NVIDIA GeForce RTX 4090, 4080 And 4070 Alleged Specs Revealed Ahead Of Launch
The GeForce RTX 30 series is already super fast. The higher-end cards in that family chew up and spit out games at high resolutions the way cards from five years ago were just starting to master 1080p. It gets a little bit silly at times when we're benchmarking these graphics cards because it is sometimes difficult to find benchmarks that can really put the hurt on something like a GeForce RTX 3080 Ti—to say nothing of the 3090 or 3090 Ti.
That's why talking about the GeForce RTX 4000 series can get our heads spinning, because these cards are sounding like a monumental leapp ahead of the Ampere generation. Most of what we think we know about the upcoming GeForce generation comes from leakers. We've heard stories of massive GPUs pulling incredible power numbers, and tall tales of up to 48GB of memory, but the reality is probably a little more modest.
The latest leaks from kopite7kimi sound a lot more realistic than some of the stuff we've heard before. In a tweet today, he provided some "updates" on the expected specifications of the GeForce RTX 4090, 4080, and 4070. The tweet includes significant specifications for the upcoming GPUs, and in a follow-up tweet, he provided his expectations for the cards' total board power.
The memory configuration on the RTX 4090 will supposedly be some 24GB of GDDR6X memory running at a blistering 21Gbps on a 384-bit memory bus. This is, notably, the exact same configuration as the GeForce RTX 3090 Ti, which lends some credence to the idea that the two cards (4090 and 3090 Ti) use closely-related PCBs, as has been rumored in the past.
Matching up with earlier rumors, kopite7kimi also puts the RTX 4090 down for a 450W total board power. This coincides with the maximum amount of power that the 12VHPWR connector is allowed to carry without having the extra four sense pins. Almost nobody has a power supply with that capability yet—there's only one on the market—so it seems unlikely we'll see cards exceed 450W nominal power in the short-term.
Stepping down to the GeForce RTX 4080's rumored specifications, we see a much larger leap than in the 3000 series between x80 and x90 cards. The GeForce RTX 4080 is supposedly going to ship with a different processor altogether compared to the top-end card, known as AD103-300. We have seen a "103" GPU before; there's a GA103 that is used in the top-end Ampere mobile GPUs. The Ada Lovelace version will allegedly have 10240 CUDA cores, giving it 80 SMs of a possible 84.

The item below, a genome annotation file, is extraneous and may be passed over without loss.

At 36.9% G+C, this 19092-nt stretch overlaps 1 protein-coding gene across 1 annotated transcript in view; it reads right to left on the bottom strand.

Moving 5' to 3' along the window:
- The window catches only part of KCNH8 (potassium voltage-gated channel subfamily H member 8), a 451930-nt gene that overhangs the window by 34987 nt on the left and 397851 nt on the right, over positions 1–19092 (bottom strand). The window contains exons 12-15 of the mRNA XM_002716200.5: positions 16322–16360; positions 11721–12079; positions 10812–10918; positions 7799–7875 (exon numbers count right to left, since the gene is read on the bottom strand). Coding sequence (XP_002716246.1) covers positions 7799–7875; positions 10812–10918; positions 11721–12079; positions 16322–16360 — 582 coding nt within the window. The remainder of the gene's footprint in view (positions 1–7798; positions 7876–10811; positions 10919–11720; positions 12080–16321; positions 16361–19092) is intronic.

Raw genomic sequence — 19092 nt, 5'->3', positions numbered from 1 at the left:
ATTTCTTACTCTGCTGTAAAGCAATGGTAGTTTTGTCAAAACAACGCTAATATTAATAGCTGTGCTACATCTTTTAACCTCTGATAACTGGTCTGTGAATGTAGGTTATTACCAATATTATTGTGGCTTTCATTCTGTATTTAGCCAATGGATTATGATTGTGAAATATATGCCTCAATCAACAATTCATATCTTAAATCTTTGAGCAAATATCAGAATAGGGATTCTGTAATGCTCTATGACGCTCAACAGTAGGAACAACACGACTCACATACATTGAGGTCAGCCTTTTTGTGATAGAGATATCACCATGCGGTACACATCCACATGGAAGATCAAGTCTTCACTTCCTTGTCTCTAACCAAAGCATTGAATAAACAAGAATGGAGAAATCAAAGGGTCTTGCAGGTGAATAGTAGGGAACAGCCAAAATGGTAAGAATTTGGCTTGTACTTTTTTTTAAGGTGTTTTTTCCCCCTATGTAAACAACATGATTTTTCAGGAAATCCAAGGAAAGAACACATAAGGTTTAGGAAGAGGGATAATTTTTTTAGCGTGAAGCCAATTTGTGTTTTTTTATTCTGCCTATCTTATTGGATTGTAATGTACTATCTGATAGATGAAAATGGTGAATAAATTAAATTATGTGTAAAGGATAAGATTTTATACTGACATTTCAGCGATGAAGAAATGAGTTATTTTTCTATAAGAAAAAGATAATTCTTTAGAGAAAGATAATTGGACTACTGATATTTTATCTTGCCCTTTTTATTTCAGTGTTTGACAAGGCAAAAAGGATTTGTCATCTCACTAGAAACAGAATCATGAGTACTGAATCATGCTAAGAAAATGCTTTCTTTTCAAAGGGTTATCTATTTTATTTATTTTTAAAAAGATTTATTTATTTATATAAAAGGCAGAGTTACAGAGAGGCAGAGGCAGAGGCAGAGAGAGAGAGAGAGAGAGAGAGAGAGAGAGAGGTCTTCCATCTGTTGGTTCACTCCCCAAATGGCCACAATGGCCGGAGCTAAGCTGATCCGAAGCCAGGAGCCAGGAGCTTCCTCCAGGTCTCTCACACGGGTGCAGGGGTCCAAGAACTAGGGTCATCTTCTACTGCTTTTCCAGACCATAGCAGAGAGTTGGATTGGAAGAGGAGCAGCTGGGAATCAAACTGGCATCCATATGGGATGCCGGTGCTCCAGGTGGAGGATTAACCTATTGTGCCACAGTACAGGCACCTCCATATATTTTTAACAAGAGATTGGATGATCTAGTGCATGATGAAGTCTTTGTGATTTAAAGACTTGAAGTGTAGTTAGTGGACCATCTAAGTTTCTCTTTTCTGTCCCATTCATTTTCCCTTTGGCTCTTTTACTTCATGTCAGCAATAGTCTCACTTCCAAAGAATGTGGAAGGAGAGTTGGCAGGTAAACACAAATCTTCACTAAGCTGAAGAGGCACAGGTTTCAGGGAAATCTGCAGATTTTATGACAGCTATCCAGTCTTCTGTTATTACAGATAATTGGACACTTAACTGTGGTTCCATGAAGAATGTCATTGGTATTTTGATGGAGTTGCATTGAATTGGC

This latest leak pegs the GeForce RTX 4080 with a narrower 256-bit memory interface using 16GB of GDDR6 memory, possibly at 18Gbps. This seems conservative to us; we'd expect the x80 card to ship with GDDR6X, at least, and likely at the higher 21Gbps clock rate. The rumored configuration would end up with less memory bandwidth than even the RTX 3070 Ti, although even 256-bit GDDR6X at 21 GT/s would be behind the RTX 3080 and its much wider bus. It's an interesting rumor for sure; perhaps the much larger L2 cache on Ada Lovelace can make up the difference, or NVIDIA has devised a way to effectively increase memory bandwidth through a new compression technology or Infinity Cache-like feature.
The leaker seems less confident in his power estimate for the GeForce RTX 4080, listing it with a question mark. The estimate is 420W, which isn't all that far from the GeForce RTX 4090. Given the huge difference in allotment of functional units, it's possible that the GeForce RTX 4080 is clocked much higher than its larger sibling to keep them from being too far apart in final performance. That would push it out of the optimal area on the performance/watt curve, potentially making the 4090 a more efficient card.
Finally, for the RTX 4070, the leak predicts that it will use AD104-275 with 7168 CUDA cores in 56 SMs. Based on the leaked specifications for the Ada Lovelace GPUs, that would be the same 4-SM cut from the full-fat AD104 GPU as we saw in AD103 for the RTX 4080. He predicts 10GB of 18Gbps GDDR6 memory on a 160-bit bus for the RTX 4070, another short memory bandwidth allocation putting it on par with the RTX 3060. Seems dubious to us, but again, Ada Lovelace is drastically increasing the on-die GPU cache compared to Ampere. Maybe that makes up the difference.
Unsurprisingly, given that it's a much smaller GPU, the RTX 4070 gets put down for a downright-reasonable 300W TBP. Remember when a 300W graphics card seemed absurd? It wasn't all that long ago that people were making memes comparing the R9 290X's blower to a jet engine.
One sore point of the GeForce RTX family for many PC enthusiasts has been the sharp rise in price at every tier. The GeForce GTX 1080 shipped with a nominal MSRP of $599, which dropped to $499 after nine months. The GeForce RTX 2080 debuted at $699, and the RTX 3080 piled another $100 on top of that.
Unfortunately, it looks like that pricing trend will continue. As the last part of the original tweet states, "do NOT expect a lower MSRP." Hopefully that means that we at least won't see even higher pricing for discrete GPUs, but it does present an opportunity for a competitor (like AMD or perhaps even Intel) to slip in with lower pricing and steal some market share. We'll see what happens later this year when the higher-end Arc cards and AMD's Radeon RX 7000 series hit the market.